Karl (right) and Ken (left) compare the vehicles fielded by The Allies and Germans during WWII as they visit The Tank Museum. © Tank Museum
Two ageing veterans from opposing sides of the desert campaign of World War Two made a special visit to the Tank Museum at Bovington on Saturday May 14 2005.
Sixty two years ago Karl Konig, 81 of Hamburg, and Ken Ewing, 82 of Poole, faced each other in the heat of the Tunisian desert, preparing for one of the decisive battles of the North African campaign.
Both were tank men involved in the Battle of Tebaga Gap in March 1943; Ken with the Sherwood Rangers and Karl with 21st Panzer Division.
Stood together, in the Desert Warfare Galleries of the museum, the pair remembered the desert war: “We had a lot of respect for the Germans in the desert,” said Ken. “They were good soldiers, brave, and had much better tanks than we did.”
A British Crusader tank is followed by Shermans through a desert village in North Africa © Tank Museum
Karl, who was a gun-loader in a Panzer tank, said: “To me, the war was an adventure; I was a very ambitious officer candidate and very keen to prove myself in this battle. So I was disappointed when our tank was knocked out as we advanced by a Hurricane fighter.”
The battle proved to be Karl’s first and last time in a major action. With the German Afrika Korps in retreat, he was eventually wounded whilst trying to escape. After his capture by the Americans he spent the rest of the war as an interpreter at various prison camps in the States, England and Belgium.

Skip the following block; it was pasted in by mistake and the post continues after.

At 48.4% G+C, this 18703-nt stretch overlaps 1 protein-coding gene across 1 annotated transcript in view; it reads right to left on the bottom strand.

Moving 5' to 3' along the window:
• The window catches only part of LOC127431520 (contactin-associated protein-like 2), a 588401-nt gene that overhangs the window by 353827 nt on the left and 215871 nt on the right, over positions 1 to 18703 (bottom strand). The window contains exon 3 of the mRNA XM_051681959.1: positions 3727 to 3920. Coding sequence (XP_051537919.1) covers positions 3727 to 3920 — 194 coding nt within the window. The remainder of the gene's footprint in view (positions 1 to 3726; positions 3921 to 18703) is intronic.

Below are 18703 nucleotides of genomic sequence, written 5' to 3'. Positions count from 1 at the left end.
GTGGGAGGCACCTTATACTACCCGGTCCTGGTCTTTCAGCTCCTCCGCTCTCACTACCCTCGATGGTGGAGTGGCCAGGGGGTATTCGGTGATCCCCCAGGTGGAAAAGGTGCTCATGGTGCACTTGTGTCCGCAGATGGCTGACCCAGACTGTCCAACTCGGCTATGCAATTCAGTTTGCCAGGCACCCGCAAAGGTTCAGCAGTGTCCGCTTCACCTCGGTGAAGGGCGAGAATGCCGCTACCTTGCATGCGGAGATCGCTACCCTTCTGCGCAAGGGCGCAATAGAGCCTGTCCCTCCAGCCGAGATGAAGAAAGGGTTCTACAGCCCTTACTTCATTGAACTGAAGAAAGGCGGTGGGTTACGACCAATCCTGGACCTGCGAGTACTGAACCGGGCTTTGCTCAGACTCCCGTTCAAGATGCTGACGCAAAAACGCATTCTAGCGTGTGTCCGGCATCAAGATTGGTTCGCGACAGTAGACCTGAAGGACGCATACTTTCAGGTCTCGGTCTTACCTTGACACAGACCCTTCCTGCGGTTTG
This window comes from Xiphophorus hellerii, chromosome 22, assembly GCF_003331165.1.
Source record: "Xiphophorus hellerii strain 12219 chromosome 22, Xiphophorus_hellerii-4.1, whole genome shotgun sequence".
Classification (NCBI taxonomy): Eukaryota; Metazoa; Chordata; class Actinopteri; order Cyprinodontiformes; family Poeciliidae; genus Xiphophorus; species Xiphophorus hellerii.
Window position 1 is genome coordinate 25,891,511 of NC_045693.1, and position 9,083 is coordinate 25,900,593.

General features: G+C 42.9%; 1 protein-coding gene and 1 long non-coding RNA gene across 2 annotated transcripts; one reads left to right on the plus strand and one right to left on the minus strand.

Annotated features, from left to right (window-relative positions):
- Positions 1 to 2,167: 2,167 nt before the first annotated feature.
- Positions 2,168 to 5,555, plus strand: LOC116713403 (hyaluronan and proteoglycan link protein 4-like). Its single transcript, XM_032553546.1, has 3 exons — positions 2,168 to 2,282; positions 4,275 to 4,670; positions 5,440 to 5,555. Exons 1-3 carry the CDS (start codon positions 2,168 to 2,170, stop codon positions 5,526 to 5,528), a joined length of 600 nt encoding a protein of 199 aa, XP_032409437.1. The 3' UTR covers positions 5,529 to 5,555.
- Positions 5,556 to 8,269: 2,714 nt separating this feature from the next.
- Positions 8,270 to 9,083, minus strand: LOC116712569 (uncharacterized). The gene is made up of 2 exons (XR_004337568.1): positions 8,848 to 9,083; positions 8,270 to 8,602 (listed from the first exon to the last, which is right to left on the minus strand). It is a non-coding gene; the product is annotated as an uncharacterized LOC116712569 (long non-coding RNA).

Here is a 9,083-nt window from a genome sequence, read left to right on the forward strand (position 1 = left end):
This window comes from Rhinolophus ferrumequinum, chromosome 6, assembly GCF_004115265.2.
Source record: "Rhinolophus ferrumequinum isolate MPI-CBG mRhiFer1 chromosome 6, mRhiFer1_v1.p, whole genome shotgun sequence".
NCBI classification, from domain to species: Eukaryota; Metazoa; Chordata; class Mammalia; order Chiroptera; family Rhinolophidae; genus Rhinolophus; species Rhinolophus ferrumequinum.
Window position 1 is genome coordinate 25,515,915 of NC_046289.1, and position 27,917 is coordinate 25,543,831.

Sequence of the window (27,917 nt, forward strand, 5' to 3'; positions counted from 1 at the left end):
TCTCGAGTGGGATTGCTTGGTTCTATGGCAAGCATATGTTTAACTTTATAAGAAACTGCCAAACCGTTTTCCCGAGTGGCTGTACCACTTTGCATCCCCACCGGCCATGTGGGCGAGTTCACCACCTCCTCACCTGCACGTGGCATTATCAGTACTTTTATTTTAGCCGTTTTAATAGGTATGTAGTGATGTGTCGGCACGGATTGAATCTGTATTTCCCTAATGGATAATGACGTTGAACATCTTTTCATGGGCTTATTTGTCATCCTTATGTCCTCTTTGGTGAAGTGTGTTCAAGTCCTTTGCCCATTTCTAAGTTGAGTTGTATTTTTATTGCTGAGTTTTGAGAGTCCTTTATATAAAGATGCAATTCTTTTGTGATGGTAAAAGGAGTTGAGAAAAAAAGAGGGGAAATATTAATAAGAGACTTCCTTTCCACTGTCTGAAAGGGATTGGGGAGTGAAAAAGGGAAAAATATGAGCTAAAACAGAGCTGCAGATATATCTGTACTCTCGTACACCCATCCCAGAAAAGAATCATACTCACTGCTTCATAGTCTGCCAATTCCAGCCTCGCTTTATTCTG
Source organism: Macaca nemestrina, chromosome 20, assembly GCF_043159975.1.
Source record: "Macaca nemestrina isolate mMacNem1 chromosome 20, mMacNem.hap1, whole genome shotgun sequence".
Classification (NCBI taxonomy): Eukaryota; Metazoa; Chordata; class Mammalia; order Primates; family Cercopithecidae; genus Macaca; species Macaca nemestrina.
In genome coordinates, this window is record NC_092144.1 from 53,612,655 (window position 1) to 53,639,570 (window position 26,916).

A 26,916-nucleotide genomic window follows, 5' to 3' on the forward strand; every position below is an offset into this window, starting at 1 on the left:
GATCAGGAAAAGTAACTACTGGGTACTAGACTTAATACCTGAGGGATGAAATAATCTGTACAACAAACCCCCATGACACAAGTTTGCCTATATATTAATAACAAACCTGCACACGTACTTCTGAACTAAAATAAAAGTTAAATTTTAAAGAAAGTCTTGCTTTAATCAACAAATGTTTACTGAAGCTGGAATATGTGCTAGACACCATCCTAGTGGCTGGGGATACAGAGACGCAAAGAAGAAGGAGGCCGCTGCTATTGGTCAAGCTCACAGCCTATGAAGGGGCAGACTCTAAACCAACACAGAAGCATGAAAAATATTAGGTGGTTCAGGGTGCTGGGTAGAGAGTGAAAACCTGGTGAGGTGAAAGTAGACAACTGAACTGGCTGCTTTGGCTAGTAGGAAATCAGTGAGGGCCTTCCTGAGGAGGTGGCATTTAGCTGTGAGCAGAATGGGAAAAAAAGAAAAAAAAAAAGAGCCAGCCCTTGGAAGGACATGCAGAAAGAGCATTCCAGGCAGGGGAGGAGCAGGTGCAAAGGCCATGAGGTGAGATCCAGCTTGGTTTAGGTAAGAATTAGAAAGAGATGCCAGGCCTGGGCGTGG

It was a coincidental meeting in Bayeux over 15 years ago which brought the two men together, as Karl explained. “I was staying in the same hotel as Ken, who was in Bayeux for a Sherwood Rangers memorial march. We got talking, and when I told him I was in the 21st Panzers, he said; “You swine!” and gave me a bear hug!”
“He and his other old comrades wanted me to march with them – and when I said I didn’t think it would be right he said; “Why not? You are one of us!” and handed me a beret. So I marched with them.”
A British Lee Grant tank ploughs through the North African desert. © Tank Museum
Ken and Karl have been friends ever since and Karl is now an honorary member of the Sherwood Rangers veterans association. He frequently visits Ken in Poole, and a visit to The Tank Museum is always high on the agenda.
Standing next to a German Tiger tank for a photo call at the museum Ken said: “In the desert there was a code of honour between us and the Germans – it was a ‘rule’ never to shoot crews who had bailed out of tanks and were heading back to their own lines. But all that changed after Normandy. They were a different breed.”
“There is such warmth between them that it is almost impossible to believe they were ever enemies,” said Museum spokesman Nik Wyness. “I think there is perhaps something unique about soldiers of both sides who fought in North Africa; they shared a common enemy in the harsh conditions of the desert – so their experiences were very similar.”